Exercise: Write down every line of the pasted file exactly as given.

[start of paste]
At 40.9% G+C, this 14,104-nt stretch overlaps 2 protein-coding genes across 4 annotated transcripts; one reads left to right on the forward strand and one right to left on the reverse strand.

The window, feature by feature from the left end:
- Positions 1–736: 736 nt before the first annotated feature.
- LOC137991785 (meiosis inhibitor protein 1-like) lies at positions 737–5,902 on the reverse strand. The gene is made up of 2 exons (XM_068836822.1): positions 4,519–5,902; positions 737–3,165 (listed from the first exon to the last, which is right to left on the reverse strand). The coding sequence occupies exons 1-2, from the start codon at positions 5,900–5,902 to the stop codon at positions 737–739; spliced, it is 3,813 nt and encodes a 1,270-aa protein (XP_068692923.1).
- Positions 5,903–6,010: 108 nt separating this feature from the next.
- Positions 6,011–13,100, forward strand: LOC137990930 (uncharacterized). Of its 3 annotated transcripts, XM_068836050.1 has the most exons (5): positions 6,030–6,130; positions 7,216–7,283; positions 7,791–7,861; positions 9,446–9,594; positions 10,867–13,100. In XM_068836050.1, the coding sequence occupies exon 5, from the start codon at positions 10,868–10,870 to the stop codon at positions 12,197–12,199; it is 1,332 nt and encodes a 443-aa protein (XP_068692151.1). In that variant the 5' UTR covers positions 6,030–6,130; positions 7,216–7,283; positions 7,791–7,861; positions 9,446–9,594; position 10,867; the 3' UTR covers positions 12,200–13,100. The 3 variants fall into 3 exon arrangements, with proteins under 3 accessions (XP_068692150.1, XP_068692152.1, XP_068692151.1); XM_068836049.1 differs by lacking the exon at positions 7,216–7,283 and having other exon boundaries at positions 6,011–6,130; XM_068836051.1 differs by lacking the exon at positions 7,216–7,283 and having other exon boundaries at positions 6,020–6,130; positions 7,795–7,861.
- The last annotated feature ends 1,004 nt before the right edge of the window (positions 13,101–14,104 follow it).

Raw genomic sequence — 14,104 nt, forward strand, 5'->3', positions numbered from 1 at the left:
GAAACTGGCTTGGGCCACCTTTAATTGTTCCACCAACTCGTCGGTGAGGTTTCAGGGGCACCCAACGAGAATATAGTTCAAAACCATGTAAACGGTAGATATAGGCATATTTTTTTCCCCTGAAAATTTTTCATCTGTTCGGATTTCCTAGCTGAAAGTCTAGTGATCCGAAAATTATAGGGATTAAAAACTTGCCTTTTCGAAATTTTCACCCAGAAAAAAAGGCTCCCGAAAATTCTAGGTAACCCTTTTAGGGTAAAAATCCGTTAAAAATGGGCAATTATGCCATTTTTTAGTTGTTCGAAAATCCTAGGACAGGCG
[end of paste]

At 40.9% G+C, this 14,104-nt stretch overlaps 2 protein-coding genes across 4 annotated transcripts; one reads left to right on the forward strand and one right to left on the reverse strand.

The window, feature by feature from the left end:
- Positions 1–736: 736 nt before the first annotated feature.
- LOC137991785 (meiosis inhibitor protein 1-like) lies at positions 737–5,902 on the reverse strand. The gene is made up of 2 exons (XM_068836822.1): positions 4,519–5,902; positions 737–3,165 (listed from the first exon to the last, which is right to left on the reverse strand). The coding sequence occupies exons 1-2, from the start codon at positions 5,900–5,902 to the stop codon at positions 737–739; spliced, it is 3,813 nt and encodes a 1,270-aa protein (XP_068692923.1).
- Positions 5,903–6,010: 108 nt separating this feature from the next.
- Positions 6,011–13,100, forward strand: LOC137990930 (uncharacterized). Of its 3 annotated transcripts, XM_068836050.1 has the most exons (5): positions 6,030–6,130; positions 7,216–7,283; positions 7,791–7,861; positions 9,446–9,594; positions 10,867–13,100. In XM_068836050.1, the coding sequence occupies exon 5, from the start codon at positions 10,868–10,870 to the stop codon at positions 12,197–12,199; it is 1,332 nt and encodes a 443-aa protein (XP_068692151.1). In that variant the 5' UTR covers positions 6,030–6,130; positions 7,216–7,283; positions 7,791–7,861; positions 9,446–9,594; position 10,867; the 3' UTR covers positions 12,200–13,100. The 3 variants fall into 3 exon arrangements, with proteins under 3 accessions (XP_068692150.1, XP_068692152.1, XP_068692151.1); XM_068836049.1 differs by lacking the exon at positions 7,216–7,283 and having other exon boundaries at positions 6,011–6,130; XM_068836051.1 differs by lacking the exon at positions 7,216–7,283 and having other exon boundaries at positions 6,020–6,130; positions 7,795–7,861.
- The last annotated feature ends 1,004 nt before the right edge of the window (positions 13,101–14,104 follow it).

Raw genomic sequence — 14,104 nt, forward strand, 5'->3', positions numbered from 1 at the left:
GAAACTGGCTTGGGCCACCTTTAATTGTTCCACCAACTCGTCGGTGAGGTTTCAGGGGCACCCAACGAGAATATAGTTCAAAACCATGTAAACGGTAGATATAGGCATATTTTTTTCCCCTGAAAATTTTTCATCTGTTCGGATTTCCTAGCTGAAAGTCTAGTGATCCGAAAATTATAGGGATTAAAAACTTGCCTTTTCGAAATTTTCACCCAGAAAAAAAGGCTCCCGAAAATTCTAGGTAACCCTTTTAGGGTAAAAATCCGTTAAAAATGGGCAATTATGCCATTTTTTAGTTGTTCGAAAATCCTAGGACAGGCG